On top of this, they can be very far ranging, and really need a big open space for free running - so it really depends on what you mean by park - we have a large recreation ground 'park' which I would not run her on because she'd be across it in two bounds and it is used by families for, well, recreation - but then we have huge woodland parks which I would - provided I can see farther than I know she'll range out to (she is only young and can suffer from selective hearing).
Cinni has also been shedding, her first full moult - though her coat is very short, it can really shed and I've been sneezing solidly since she started .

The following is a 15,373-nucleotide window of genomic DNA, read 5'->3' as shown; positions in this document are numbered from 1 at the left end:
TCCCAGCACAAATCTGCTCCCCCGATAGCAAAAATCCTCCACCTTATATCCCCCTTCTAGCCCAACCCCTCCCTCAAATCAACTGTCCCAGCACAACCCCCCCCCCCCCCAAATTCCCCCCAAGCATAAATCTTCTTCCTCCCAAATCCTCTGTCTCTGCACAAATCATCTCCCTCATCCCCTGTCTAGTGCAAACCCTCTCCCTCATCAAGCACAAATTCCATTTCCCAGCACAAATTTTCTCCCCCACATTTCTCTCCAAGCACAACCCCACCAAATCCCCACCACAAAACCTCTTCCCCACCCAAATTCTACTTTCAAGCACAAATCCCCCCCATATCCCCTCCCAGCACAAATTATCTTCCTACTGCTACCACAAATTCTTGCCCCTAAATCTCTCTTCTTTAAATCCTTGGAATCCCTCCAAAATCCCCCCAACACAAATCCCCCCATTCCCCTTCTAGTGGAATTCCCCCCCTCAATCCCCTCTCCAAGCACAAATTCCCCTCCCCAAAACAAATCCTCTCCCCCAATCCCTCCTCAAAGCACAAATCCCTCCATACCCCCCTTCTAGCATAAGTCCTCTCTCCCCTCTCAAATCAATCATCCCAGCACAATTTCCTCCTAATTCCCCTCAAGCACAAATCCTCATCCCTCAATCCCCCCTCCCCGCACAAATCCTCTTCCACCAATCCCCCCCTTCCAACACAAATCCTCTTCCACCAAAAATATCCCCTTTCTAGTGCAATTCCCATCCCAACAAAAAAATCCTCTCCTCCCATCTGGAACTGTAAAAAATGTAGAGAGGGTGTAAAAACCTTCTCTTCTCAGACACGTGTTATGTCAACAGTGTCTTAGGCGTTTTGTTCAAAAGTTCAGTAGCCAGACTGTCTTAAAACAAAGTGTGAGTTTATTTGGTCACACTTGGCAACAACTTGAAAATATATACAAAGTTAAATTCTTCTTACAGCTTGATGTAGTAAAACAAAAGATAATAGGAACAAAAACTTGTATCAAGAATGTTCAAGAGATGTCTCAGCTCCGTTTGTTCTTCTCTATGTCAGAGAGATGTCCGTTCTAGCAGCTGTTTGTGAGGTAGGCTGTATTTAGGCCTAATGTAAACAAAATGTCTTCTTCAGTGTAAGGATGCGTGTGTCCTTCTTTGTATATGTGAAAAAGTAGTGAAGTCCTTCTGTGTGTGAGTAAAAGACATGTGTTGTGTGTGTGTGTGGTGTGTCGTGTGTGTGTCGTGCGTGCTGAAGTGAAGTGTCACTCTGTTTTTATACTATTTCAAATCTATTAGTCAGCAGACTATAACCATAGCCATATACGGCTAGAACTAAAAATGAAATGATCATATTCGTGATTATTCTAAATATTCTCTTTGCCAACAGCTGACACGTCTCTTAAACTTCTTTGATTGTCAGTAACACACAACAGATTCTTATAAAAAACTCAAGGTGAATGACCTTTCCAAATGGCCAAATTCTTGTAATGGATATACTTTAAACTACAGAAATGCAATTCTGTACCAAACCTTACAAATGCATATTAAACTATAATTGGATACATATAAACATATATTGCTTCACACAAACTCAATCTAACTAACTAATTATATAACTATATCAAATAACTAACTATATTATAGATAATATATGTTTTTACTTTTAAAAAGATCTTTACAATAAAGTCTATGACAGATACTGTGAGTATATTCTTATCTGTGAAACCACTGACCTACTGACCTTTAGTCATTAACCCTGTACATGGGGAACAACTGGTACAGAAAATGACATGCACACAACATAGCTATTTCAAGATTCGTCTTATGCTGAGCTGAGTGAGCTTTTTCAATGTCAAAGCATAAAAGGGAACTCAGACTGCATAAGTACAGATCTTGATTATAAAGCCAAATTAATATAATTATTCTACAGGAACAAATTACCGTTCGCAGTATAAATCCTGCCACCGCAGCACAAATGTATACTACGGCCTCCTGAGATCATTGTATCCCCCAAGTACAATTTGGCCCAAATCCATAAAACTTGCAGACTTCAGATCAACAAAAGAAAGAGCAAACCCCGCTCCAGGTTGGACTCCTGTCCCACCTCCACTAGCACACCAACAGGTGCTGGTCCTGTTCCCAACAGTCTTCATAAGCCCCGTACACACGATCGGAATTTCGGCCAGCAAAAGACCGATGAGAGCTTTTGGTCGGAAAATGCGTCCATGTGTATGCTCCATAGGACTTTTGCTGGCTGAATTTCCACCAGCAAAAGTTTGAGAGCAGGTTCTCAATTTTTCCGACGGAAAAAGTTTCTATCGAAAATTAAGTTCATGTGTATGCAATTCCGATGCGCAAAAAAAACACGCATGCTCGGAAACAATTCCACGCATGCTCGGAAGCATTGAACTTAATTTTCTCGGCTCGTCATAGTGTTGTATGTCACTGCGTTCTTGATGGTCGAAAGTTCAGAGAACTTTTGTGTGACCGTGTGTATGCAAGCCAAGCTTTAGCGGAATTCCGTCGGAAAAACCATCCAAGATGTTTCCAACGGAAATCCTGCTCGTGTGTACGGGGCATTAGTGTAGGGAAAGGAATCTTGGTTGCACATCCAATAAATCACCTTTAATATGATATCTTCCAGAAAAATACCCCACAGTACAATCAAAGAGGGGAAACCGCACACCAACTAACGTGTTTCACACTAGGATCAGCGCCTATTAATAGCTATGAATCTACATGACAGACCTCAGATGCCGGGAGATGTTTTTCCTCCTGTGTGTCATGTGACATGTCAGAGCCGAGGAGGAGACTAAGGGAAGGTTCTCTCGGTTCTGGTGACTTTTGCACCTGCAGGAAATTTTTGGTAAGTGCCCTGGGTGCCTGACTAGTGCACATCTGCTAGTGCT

Quote: And truly I have yet to meet a
"sane" Weim. I'm sure they're out there, but a fair number tend to be pretty darn wiggy.
I've met a few, but the price you pay for their sanity is your own Emotion: wink

As for recommendations - again, with regard to the small animals being a priority, why not have a look around your local shelters for a dog that has some known background and is already proven with small animals.

Diana
Depending on how much training & exercise (daily) you intend to give, some suggestions I have are: Weim Doberman Standard Poodle

You might want to re-think the Weimaraner suggestion. They are bird dogs and many have been known to consider cats as prey as well.

Ruth + Gretta, one old weim + Woody, the corgimon and Thelma, the three legged wonder cat